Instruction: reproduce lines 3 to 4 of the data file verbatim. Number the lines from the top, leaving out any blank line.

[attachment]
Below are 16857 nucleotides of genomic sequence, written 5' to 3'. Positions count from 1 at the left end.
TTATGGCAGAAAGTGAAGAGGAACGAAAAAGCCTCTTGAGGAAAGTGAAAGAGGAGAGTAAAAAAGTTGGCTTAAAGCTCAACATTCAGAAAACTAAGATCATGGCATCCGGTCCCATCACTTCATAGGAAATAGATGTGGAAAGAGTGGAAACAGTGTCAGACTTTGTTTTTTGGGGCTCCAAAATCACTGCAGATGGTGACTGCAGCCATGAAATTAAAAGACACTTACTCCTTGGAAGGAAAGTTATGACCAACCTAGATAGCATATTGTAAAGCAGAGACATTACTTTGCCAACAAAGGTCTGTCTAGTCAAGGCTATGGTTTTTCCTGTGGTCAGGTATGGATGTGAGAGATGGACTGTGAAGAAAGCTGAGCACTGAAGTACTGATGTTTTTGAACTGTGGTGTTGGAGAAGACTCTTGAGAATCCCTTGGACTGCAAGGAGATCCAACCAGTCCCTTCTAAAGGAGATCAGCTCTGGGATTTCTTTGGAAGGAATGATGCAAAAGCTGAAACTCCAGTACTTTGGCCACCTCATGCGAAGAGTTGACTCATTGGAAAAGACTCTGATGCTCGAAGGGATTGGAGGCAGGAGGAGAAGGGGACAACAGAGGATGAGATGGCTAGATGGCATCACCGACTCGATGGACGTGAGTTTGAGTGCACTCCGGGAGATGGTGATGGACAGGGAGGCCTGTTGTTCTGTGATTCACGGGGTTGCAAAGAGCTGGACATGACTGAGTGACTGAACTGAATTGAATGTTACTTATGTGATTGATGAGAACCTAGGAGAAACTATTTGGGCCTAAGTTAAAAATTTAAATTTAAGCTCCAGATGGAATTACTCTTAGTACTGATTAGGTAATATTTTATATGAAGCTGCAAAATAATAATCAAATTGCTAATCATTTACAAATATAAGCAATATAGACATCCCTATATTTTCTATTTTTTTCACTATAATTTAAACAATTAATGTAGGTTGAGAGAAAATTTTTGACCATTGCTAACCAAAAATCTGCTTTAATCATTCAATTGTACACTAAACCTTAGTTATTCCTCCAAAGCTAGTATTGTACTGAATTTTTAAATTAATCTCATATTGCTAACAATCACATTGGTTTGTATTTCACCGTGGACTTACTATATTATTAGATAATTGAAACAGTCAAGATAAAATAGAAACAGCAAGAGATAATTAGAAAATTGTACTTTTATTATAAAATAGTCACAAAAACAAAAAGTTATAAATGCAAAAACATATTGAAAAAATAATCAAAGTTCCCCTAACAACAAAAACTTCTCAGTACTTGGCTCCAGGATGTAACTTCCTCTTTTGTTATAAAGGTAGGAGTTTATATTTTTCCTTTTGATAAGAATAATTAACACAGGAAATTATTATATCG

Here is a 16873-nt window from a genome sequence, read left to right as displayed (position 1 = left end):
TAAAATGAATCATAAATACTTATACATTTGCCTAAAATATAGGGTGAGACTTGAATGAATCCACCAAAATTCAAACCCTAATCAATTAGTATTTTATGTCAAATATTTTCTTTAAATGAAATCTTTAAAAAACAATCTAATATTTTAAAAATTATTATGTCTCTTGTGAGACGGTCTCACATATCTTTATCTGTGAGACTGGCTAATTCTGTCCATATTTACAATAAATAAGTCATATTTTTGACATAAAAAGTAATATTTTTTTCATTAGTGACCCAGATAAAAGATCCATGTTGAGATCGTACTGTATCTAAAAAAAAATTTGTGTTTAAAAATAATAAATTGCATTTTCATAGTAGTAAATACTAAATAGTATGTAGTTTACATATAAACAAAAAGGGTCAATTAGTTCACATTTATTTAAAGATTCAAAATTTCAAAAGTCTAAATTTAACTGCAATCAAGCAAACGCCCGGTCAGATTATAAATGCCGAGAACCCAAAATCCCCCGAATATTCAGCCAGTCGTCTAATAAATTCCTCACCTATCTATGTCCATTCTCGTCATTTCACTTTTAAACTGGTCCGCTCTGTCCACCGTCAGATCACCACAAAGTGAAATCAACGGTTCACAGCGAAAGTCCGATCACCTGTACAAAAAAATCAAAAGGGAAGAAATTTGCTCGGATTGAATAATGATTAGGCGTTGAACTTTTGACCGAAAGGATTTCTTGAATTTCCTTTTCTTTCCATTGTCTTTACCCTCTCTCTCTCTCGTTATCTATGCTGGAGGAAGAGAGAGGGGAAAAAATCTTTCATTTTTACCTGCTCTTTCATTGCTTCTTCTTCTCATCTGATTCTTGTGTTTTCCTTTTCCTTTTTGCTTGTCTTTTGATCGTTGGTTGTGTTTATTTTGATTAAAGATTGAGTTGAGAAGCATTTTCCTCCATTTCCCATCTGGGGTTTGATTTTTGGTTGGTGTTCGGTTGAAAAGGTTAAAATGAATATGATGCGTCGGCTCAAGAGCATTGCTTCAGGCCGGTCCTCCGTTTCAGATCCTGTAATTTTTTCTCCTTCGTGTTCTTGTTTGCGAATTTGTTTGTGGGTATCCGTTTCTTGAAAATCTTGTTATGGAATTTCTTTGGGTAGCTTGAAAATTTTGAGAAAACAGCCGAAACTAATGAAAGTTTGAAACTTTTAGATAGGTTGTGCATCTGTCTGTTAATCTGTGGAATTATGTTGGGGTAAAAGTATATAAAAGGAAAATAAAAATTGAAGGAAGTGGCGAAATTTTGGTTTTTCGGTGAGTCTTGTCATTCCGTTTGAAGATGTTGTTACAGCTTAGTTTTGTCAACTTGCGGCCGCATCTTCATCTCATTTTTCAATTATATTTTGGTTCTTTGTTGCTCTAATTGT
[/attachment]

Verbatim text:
Here is a 16873-nt window from a genome sequence, read left to right as displayed (position 1 = left end):
TAAAATGAATCATAAATACTTATACATTTGCCTAAAATATAGGGTGAGACTTGAATGAATCCACCAAAATTCAAACCCTAATCAATTAGTATTTTATGTCAAATATTTTCTTTAAATGAAATCTTTAAAAAACAATCTAATATTTTAAAAATTATTATGTCTCTTGTGAGACGGTCTCACATATCTTTATCTGTGAGACTGGCTAATTCTGTCCATATTTACAATAAATAAGTCATATTTTTGACATAAAAAGTAATATTTTTTTCATTAGTGACCCAGATAAAAGATCCATGTTGAGATCGTACTGTATCTAAAAAAAAATTTGTGTTTAAAAATAATAAATTGCATTTTCATAGTAGTAAATACTAAATAGTATGTAGTTTACATATAAACAAAAAGGGTCAATTAGTTCACATTTATTTAAAGATTCAAAATTTCAAAAGTCTAAATTTAACTGCAATCAAGCAAACGCCCGGTCAGATTATAAATGCCGAGAACCCAAAATCCCCCGAATATTCAGCCAGTCGTCTAATAAATTCCTCACCTATCTATGTCCATTCTCGTCATTTCACTTTTAAACTGGTCCGCTCTGTCCACCGTCAGATCACCACAAAGTGAAATCAACGGTTCACAGCGAAAGTCCGATCACCTGTACAAAAAAATCAAAAGGGAAGAAATTTGCTCGGATTGAATAATGATTAGGCGTTGAACTTTTGACCGAAAGGATTTCTTGAATTTCCTTTTCTTTCCATTGTCTTTACCCTCTCTCTCTCTCGTTATCTATGCTGGAGGAAGAGAGAGGGGAAAAAATCTTTCATTTTTACCTGCTCTTTCATTGCTTCTTCTTCTCATCTGATTCTTGTGTTTTCCTTTTCCTTTTTGCTTGTCTTTTGATCGTTGGTTGTGTTTATTTTGATTAAAGATTGAGTTGAGAAGCATTTTCCTCCATTTCCCATCTGGGGTTTGATTTTTGGTTGGTGTTCGGTTGAAAAGGTTAAAATGAATATGATGCGTCGGCTCAAGAGCATTGCTTCAGGCCGGTCCTCCGTTTCAGATCCTGTAATTTTTTCTCCTTCGTGTTCTTGTTTGCGAATTTGTTTGTGGGTATCCGTTTCTTGAAAATCTTGTTATGGAATTTCTTTGGGTAGCTTGAAAATTTTGAGAAAACAGCCGAAACTAATGAAAGTTTGAAACTTTTAGATAGGTTGTGCATCTGTCTGTTAATCTGTGGAATTATGTTGGGGTAAAAGTATATAAAAGGAAAATAAAAATTGAAGGAAGTGGCGAAATTTTGGTTTTTCGGTGAGTCTTGTCATTCCGTTTGAAGATGTTGTTACAGCTTAGTTTTGTCAACTTGCGGCCGCATCTTCATCTCATTTTTCAATTATATTTTGGTTCTTTGTTGCTCTAATTGT